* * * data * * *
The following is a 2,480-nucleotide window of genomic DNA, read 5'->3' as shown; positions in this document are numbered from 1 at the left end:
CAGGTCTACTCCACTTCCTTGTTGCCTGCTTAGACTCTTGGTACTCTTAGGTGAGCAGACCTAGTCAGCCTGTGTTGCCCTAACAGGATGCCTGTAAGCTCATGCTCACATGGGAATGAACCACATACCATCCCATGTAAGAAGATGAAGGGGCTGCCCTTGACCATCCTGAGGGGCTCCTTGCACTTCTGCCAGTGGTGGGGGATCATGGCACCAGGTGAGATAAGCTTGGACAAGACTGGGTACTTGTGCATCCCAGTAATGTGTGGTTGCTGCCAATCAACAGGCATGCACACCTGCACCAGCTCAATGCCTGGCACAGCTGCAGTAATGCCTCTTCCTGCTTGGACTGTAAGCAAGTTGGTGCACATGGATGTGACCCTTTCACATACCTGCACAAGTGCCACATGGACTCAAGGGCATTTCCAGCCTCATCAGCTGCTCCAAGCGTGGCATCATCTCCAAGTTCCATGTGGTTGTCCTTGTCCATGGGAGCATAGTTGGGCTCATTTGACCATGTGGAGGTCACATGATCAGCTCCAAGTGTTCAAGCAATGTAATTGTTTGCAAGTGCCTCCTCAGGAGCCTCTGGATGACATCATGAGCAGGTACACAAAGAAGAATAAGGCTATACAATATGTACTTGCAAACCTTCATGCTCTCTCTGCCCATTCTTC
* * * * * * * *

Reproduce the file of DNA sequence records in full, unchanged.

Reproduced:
The following is a 2,480-nucleotide window of genomic DNA, read 5'->3' as shown; positions in this document are numbered from 1 at the left end:
CAGGTCTACTCCACTTCCTTGTTGCCTGCTTAGACTCTTGGTACTCTTAGGTGAGCAGACCTAGTCAGCCTGTGTTGCCCTAACAGGATGCCTGTAAGCTCATGCTCACATGGGAATGAACCACATACCATCCCATGTAAGAAGATGAAGGGGCTGCCCTTGACCATCCTGAGGGGCTCCTTGCACTTCTGCCAGTGGTGGGGGATCATGGCACCAGGTGAGATAAGCTTGGACAAGACTGGGTACTTGTGCATCCCAGTAATGTGTGGTTGCTGCCAATCAACAGGCATGCACACCTGCACCAGCTCAATGCCTGGCACAGCTGCAGTAATGCCTCTTCCTGCTTGGACTGTAAGCAAGTTGGTGCACATGGATGTGACCCTTTCACATACCTGCACAAGTGCCACATGGACTCAAGGGCATTTCCAGCCTCATCAGCTGCTCCAAGCGTGGCATCATCTCCAAGTTCCATGTGGTTGTCCTTGTCCATGGGAGCATAGTTGGGCTCATTTGACCATGTGGAGGTCACATGATCAGCTCCAAGTGTTCAAGCAATGTAATTGTTTGCAAGTGCCTCCTCAGGAGCCTCTGGATGACATCATGAGCAGGTACACAAAGAAGAATAAGGCTATACAATATGTACTTGCAAACCTTCATGCTCTCTCTGCCCATTCTTC